There is a tendency at any conference to get lost in the message. Spending several days immersed in any subject tends to do that. The purpose of such gatherings is, after all, to sell the company or technologies being featured.

Against the beautiful backdrop of the city of Barcelona last week, we got the full cloud native message at KubeCon and CloudNativeCon. The Cloud Native Computing Foundation (CNCF), which houses Kubernetes and related cloud native projects, had certainly honed the message along with the community who came to celebrate its five-year anniversary. The large crowds that wandered the long hallways of the Fira Gran Via conference center proved it was getting through, at least to a specific group.

Cloud native computing involves a combination of software containerization along with Kubernetes and a growing set of adjacent technologies to manage and understand those containers. It also involves the idea of breaking down applications into discrete parts known as microservices, which in turn leads to a continuous delivery model, where developers can create and deliver software more quickly and efficiently. At the center of all this is the notion of writing code once and being able to deliver it on any public cloud, or even on-prem. These approaches were front and center last week.

At five years old, many developers have embraced these concepts, but cloud native projects have reached a size and scale where they need to move beyond the early adopters and true believers and make their way deep into the enterprise. It turns out that it might be a bit harder for larger companies with hardened systems to make wholesale changes in the way they develop applications, just as it is difficult for large organizations to take on any type of substantive change.

Putting up stop signs


Enterprise – TechCrunch


4 digital marketing challenges faced by franchises (and how to overcome them)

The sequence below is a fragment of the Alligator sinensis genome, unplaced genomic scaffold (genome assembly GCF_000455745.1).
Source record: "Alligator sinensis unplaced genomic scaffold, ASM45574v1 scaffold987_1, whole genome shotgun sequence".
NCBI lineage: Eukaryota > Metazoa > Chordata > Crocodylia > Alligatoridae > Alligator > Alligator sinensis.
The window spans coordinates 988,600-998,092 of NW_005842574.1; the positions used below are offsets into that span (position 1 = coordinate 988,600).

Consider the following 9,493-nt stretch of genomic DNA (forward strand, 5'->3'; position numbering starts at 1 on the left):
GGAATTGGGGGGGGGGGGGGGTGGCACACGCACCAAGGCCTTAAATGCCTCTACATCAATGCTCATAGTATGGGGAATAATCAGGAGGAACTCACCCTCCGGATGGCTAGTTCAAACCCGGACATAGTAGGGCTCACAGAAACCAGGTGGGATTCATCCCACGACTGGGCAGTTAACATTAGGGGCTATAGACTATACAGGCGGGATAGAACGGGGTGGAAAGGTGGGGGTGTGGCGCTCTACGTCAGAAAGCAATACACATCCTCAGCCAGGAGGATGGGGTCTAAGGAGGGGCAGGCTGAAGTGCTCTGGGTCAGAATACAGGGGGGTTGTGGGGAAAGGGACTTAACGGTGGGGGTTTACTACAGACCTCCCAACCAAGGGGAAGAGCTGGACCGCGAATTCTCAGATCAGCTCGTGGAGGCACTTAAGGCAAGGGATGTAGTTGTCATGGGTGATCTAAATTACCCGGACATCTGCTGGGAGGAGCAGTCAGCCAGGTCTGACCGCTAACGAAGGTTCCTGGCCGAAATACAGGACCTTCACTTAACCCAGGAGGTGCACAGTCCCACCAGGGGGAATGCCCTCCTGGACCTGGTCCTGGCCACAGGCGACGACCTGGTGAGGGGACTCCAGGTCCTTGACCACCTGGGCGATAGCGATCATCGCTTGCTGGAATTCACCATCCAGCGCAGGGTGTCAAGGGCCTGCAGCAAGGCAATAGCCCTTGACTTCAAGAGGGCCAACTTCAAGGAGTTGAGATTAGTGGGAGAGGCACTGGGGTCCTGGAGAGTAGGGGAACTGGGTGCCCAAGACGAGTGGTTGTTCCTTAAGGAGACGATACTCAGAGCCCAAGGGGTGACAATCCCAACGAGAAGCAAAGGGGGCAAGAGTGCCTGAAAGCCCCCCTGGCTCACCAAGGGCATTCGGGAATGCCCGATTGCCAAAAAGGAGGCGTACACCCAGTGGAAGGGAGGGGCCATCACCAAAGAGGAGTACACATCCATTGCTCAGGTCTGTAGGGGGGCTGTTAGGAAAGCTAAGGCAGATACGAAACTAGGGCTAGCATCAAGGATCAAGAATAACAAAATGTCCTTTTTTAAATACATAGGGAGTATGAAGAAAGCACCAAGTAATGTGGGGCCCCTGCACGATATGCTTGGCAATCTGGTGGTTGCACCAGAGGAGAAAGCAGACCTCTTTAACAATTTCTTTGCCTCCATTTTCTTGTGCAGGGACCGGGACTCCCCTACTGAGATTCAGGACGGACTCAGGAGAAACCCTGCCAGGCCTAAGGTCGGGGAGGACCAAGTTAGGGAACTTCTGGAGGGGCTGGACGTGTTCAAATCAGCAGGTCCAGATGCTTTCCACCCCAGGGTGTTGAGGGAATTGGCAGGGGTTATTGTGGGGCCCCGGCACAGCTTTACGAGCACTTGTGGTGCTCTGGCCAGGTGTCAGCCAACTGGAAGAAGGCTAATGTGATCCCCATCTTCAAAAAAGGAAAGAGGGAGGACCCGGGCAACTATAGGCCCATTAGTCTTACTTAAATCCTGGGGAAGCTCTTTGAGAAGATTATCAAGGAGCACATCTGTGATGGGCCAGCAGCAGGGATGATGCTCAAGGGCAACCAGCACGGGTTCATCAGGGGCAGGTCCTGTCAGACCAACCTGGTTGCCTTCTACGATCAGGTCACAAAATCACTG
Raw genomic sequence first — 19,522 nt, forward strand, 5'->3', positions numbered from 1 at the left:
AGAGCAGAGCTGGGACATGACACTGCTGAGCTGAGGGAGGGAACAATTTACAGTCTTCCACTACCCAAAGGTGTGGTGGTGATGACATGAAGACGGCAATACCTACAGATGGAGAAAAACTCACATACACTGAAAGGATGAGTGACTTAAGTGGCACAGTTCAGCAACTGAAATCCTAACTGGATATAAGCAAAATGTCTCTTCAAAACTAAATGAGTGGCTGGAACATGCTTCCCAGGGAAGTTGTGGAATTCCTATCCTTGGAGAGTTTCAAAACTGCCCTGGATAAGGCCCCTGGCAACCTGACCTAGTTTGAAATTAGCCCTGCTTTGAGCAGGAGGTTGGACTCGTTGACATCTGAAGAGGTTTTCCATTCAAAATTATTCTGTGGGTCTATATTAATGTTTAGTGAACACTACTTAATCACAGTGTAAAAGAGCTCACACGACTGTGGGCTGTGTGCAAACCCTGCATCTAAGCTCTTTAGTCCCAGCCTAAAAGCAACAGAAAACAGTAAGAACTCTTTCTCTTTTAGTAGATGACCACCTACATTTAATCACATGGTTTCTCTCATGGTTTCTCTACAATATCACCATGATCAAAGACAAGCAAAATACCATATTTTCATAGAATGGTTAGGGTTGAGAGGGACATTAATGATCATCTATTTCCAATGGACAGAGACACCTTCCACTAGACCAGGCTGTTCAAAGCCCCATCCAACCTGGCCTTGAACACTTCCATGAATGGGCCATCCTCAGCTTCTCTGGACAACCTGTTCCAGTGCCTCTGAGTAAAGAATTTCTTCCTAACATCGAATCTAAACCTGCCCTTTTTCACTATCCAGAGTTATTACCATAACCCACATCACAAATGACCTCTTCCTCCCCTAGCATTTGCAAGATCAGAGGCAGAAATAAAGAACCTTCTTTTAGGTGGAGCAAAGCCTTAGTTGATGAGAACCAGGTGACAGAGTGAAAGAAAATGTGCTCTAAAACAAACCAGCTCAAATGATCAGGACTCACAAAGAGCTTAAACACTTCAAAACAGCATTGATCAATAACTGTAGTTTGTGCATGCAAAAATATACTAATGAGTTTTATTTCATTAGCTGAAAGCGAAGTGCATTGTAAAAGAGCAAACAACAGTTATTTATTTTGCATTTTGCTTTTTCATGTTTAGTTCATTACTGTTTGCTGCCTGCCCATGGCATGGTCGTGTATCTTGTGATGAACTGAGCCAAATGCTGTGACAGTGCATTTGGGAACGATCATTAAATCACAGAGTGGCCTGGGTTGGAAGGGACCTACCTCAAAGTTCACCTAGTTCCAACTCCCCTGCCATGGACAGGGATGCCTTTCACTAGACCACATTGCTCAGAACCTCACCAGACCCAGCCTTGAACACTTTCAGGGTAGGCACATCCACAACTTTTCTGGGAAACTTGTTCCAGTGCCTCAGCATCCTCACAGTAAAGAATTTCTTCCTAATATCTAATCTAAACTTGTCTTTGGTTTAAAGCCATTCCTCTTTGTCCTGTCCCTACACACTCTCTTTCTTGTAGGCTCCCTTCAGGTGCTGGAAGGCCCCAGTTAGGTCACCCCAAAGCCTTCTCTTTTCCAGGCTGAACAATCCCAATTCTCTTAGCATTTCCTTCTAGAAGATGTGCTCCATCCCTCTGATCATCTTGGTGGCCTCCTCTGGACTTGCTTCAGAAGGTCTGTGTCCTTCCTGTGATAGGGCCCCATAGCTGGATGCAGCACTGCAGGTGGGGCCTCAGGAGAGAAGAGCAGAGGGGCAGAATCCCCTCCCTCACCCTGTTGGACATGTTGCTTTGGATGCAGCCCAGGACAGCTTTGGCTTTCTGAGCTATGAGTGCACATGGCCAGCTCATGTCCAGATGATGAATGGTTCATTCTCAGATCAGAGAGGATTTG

December 2, 2017 No Comments

One of the biggest challenges facing a franchisee’s growth is their ability to execute a winning digital marketing strategy that is unfettered by a franchiser.

A struggle often exists between a franchiser’s need to control their brand, and a franchisee’s desire to market their business through their own strategies.

According to Jason Decker of Search Engine Land, franchises are failing at:

From poorly managed PPC campaigns, to a general lack of digital marketing expertise by franchisees, let’s take a closer look at how you can overcome many of the most common franchise marketing challenges.

1. Fragmented strategies and goals

The largest issue for franchises is a poorly integrated digital marketing strategy. The franchise may have clear goals, but the goals of franchisees may be different. This creates fragmented marketing strategies.

The very nature of franchises is “structured”, however, when it comes to marketing, that structure often lacks. If there is no unified digital marketing strategy with clear guidelines in place, a mixed marketing message and fractured consumer targeting approach will occur.

Is it essential to have clear strategies and goals in place for franchisees?